It’s with great passion that I seek to assemble news and reports on Foreign Accent Syndrome. Since I first acquired it in May 2009, I have been astounded at how little information there is on this medical condition. Because it is an extremely rare condition (with between 50-100 cases worldwide — ever); it is even harder to find information about FAS. It is even MORE difficult to find “quality” reporting on it. So when I find it, I want to share it! Â Perhaps those who come along behind me with a brand new occurrence of FAS, will have somewhere to obtain real, useful information amongst all the cynical, critical and downright nasty comments that some have put out.
A PERSONAL BLOG –Even though I had read this blog post some time ago, I believe that it is so nicely done that I thought I’d share it here. Notice how the author, Arthur Greenblatt, does such a nice job of incorporating the news of the day with an event in his own personal life:Â 1) the facts are clearly stated. 2) Although there is an outside article as an anchor to his post, he has cited the source, date, publication and author 3) The source he used presents a lot of foundational information on Foreign Accent Syndrome.
I will give the link to his personal blog post here >>>Â Arthur’s Days Blog post on FAS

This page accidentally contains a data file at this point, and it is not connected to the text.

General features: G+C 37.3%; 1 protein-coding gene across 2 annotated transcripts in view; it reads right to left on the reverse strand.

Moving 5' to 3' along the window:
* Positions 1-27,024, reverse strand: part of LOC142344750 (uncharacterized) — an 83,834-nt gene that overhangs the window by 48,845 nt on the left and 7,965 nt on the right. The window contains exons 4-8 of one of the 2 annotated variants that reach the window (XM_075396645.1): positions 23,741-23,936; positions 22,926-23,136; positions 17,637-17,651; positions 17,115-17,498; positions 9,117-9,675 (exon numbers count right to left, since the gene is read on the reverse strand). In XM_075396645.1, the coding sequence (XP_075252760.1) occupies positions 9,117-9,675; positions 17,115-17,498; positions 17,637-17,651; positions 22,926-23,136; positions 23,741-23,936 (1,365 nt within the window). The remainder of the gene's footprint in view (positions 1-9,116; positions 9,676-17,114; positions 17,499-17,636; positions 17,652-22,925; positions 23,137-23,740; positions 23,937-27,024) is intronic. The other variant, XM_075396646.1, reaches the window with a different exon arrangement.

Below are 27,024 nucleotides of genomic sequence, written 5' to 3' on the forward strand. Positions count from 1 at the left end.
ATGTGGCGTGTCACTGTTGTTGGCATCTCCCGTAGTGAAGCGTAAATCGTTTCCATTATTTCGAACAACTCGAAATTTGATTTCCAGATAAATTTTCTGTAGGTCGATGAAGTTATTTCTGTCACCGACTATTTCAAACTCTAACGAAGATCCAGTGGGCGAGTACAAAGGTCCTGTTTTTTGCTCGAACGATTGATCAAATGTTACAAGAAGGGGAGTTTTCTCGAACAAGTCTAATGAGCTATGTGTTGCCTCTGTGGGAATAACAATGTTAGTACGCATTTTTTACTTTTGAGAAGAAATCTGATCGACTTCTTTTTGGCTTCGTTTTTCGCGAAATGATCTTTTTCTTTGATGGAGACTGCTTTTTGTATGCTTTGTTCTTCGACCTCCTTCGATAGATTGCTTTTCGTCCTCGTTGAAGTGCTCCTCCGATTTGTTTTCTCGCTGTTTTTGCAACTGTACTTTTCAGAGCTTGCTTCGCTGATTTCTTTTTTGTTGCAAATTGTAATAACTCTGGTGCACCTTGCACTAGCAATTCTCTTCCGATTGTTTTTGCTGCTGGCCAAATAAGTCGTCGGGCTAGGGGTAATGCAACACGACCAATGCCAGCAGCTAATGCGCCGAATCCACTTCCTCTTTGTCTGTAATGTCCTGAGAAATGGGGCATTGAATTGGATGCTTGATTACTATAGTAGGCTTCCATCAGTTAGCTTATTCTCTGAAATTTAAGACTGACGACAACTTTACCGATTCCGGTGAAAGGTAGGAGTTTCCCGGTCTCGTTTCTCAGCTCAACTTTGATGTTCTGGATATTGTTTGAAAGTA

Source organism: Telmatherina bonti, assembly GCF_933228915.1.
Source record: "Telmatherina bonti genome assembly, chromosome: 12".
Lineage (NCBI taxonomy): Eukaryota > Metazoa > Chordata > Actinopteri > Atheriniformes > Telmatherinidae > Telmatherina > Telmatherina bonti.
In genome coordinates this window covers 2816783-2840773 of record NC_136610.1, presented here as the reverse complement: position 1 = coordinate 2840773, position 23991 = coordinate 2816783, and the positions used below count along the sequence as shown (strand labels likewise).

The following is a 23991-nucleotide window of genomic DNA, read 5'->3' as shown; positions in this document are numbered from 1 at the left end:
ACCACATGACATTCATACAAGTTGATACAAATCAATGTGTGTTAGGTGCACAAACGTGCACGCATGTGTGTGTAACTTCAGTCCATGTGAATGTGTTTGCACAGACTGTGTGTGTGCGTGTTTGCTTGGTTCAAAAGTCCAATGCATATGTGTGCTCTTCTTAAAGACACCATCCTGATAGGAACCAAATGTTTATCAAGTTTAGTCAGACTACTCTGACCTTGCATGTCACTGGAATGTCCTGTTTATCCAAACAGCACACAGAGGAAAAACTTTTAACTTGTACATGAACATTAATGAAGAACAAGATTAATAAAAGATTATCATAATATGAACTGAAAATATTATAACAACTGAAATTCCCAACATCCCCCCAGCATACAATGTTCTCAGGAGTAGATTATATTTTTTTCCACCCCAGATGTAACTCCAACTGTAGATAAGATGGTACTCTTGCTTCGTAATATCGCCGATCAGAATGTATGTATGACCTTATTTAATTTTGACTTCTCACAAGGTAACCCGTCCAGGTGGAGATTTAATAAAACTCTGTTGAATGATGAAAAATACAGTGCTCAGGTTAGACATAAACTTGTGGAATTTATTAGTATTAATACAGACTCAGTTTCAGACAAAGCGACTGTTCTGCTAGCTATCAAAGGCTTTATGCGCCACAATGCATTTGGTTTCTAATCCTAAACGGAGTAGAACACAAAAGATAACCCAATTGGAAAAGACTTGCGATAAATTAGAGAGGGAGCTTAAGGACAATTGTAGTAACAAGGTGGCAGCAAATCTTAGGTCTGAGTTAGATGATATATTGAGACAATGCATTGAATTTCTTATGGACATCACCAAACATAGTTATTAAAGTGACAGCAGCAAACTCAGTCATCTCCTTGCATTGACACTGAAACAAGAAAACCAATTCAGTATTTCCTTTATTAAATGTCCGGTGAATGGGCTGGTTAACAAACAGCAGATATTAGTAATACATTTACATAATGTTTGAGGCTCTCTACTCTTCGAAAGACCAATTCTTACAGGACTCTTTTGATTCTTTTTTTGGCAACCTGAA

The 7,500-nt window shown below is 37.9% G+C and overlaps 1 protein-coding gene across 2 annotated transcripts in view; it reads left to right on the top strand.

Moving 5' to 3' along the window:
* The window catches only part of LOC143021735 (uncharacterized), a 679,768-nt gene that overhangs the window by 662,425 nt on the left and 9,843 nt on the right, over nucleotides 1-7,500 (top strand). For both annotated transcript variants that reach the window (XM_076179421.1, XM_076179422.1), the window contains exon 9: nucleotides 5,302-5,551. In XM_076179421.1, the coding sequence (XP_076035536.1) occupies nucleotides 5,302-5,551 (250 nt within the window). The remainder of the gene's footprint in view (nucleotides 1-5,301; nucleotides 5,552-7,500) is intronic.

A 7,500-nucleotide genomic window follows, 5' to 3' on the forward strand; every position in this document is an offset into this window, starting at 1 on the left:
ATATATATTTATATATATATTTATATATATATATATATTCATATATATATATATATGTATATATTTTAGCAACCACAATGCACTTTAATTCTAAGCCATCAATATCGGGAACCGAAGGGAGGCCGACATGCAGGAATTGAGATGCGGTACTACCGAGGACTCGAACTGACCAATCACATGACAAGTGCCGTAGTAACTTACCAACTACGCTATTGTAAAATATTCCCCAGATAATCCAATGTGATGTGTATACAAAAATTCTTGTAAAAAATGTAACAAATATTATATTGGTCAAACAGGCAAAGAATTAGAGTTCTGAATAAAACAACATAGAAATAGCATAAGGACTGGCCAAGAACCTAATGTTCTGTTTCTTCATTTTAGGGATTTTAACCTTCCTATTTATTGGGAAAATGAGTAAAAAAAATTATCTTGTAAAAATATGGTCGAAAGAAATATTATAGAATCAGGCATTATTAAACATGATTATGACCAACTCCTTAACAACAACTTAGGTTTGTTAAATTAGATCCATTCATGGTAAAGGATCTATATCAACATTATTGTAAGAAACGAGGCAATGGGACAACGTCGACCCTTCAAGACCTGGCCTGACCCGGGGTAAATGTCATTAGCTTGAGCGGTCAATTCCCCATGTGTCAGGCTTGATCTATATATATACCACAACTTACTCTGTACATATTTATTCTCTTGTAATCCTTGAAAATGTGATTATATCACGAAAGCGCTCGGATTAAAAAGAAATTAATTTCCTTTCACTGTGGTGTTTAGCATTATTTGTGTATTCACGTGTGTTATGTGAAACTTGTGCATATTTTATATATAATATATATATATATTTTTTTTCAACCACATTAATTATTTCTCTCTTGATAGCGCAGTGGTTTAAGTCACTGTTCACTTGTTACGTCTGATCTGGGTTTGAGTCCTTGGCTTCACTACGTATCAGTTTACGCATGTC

AN EXCELLENT ARTICLE –The Article, Fairfax Woman Developed Russian Accent After Head Injury,Â By Brigid Schulte.Â Washington Post Staff Writer,Â Sunday, May 30, 2010 is excellent at presenting facts in an interesting personal approach without sensationalism. Here is why I believe it is A+ Article:
A) The History of Foreign Accent Syndrome
B) Individual Cases of Foreign Accent Syndrome
C) Some noticeable distinctive features of the pronunciations and differences with Foreign Accent Syndrome
D) Names, at least one sufferer and one researcher/doctor plus many other examples of cases where names are not given, but features are.
E) The PERSONAL experience of sufferer being further harmed by public pundits statements and the added poor public opinion that such generates.
All of these together, make me wish to extend a “heroin of journalism for the sake of the sufferer” award to Ms. Schulte. This is one example of effective, well done journalism that I wish to continue to broadcast!
Since 2009 I have been amassing numerous articles and tried to contact fellow FAS sufferers. There is now a group of us who are in contact from around the world who are there to support one another in the unique challenges that arise with speaking all the time in a foreign accented voice with which we were neither born nor able to change back.
Perhaps Mr. Schulte or some other journalist of such skill will take another look at the newer cases and any new research being done with this very rare condition that seems to be less rare now as more and more cases are emerging. The first step toward fighting ignorance is GOOD reporting. Plus, there is something that makes it all the more effective when reporting about Foreign Accent Syndrome is done to show the personal side of the story!
What do you think about this post? Â Your opinion matters! What you think and ask can help us all make new discoveries, so please feel free to add a comment or question below. Thanks.